A new developer has taken a great interest in all the land in your area. Having spoken to several owners, who have AGREED to sell their properties for the quoted prices, and in accordance with STATE LAW, the developer only needs 75 PERCENT of the local residents accepting the agreement to acquire ALL of the land in your area. If you do not wish to be the only holdout who receives NOTHING for their acreage, then please SIGN the developer’s proposal.
"It’s trash," Jena said, sniffing indignantly. "Toss it out."
Across the sun-warmed carpet rested wooden drawers stacked like malformed stalagmites reaching toward the ceiling. Gray cobwebs clutched the underside of the fiberboard and made Jena’s hands sticky as she lifted up the topmost storage space. With a casual roll of her wrists, she unceremoniously emptied its contents onto the floor.
Sitting on the bed’s edge, Tim folded up the paper as he unearthed toes from the mound of clothing that Jena kept piling, perhaps purposely, on his feet. He slid the letter back into its envelope and dutifully dropped it into the nearby trash can before holding open a plastic bag.
"So what happened? How did the deal fall through?" Tim asked curiously. His hazel eyes shifted toward the bedroom window as he gazed at the scenic view of rolling farmland that once belonged to Jena’s mother.
Clothes took to the air as Jena threw them into Tim’s bag marked for the local Goodwill. She couldn’t believe how much of a packrat her mom had been in keeping clothes that were over ten years old. "It was all a scare tactic from the local gas company. They found a natural gas well under the land and they were trying to get my mother to sell the property so they could get at it. But she talked to the other neighbors and found out that no one else had received any type of letter like that. Well, you can imagine the royal fit she threw at the company, and they backed off just long enough to persuade the property owners on the other side to allow access to some of their land. The company tapped sideways onto this property, got the gas without disturbing our livestock or well water, then they went away."
"Your mother always was a stubborn woman," Tim chuckled. "I can still hear here now, arguing over your curfew whenever we tried to go out on dates back in highschool. ‘Get home by nine o’clock sharp or I’ll call the police,’ she would say. I never once made you late."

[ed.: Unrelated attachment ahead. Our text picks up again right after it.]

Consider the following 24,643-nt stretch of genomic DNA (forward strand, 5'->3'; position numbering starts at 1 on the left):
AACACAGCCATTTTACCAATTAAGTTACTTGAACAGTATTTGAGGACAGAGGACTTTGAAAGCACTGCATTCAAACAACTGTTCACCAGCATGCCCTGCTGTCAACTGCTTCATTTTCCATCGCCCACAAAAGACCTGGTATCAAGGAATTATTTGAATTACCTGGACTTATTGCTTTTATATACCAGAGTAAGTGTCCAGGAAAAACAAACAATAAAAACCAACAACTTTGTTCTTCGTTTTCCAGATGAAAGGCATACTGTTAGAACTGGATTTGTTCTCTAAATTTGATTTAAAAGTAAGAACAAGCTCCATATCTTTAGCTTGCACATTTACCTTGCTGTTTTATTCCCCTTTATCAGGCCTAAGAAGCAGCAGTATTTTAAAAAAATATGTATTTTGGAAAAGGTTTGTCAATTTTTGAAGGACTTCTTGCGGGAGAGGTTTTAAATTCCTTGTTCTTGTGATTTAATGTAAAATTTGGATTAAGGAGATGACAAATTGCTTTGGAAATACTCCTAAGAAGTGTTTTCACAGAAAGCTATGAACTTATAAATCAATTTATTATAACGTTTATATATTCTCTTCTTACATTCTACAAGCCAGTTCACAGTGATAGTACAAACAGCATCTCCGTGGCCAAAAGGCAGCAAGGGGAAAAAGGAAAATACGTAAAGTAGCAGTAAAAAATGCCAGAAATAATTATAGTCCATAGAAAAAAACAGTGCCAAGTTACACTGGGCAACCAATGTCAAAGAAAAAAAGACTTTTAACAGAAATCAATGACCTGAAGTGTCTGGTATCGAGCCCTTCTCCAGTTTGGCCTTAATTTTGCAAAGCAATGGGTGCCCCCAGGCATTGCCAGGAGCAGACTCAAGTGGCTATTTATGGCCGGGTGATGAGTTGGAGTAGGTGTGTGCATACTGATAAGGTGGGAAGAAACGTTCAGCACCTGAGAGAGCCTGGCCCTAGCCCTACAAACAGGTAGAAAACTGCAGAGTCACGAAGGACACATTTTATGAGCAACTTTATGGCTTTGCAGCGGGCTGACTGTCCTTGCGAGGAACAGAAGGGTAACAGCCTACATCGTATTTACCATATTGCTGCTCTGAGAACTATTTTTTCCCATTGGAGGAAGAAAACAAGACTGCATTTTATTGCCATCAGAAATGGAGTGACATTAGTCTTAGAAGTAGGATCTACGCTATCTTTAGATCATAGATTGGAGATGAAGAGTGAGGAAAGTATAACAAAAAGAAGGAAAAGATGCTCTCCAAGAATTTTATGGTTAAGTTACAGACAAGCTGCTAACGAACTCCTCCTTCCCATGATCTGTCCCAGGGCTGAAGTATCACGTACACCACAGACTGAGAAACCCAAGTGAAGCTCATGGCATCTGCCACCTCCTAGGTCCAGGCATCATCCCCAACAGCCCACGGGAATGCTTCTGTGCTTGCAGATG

"No, not once," Jena remarked. She found another bundle of mail held with rubber bands. Most of it looked like junk, but Jena had to go through it all. She didn’t want to toss away that might be important.
"I’m sure going to miss that woman." Tim took the letters from Jena’s hand. He gave her a half-hearted grin. "Are you going to be all right?"
Stop trying to make me cry, Tim. Jena nodded her head and turned her back to him. Her mom’s funeral had been three days ago, and all anybody could ask was if she would be okay. And Tim should know better than to do that. He understood that she wasn’t the type of person to let loose on the waterworks. Jena hadn’t even cried after graduation when she expected for Tim to enroll in the same college and he had instead joined the military. She had watched her suddenly ex-boyfriend pack up his bags and drive away as she waved goodbye without a shadow of a tear on eyelids.
Oh, well. At least people cared enough to ask. Jena sighed as she glanced at her watch. It was almost dinner time. "It’s getting late. Go head on out, Tim. You’ve gone above and beyond your duties for today, soldier."
Tim laughed, glad that Jena still had a bit of teasing left in her. "Are you sure? It’s no problem for me to stay a bit longer."
"Don’t make me call the MPs on you."
"Okay, okay." Tim held up his hands in surrender. He sat up from the bed and gave her a firm peck on the cheek before strolling out the bedroom. Then two seconds later his face reappeared as he peeked back inside. "Jena?"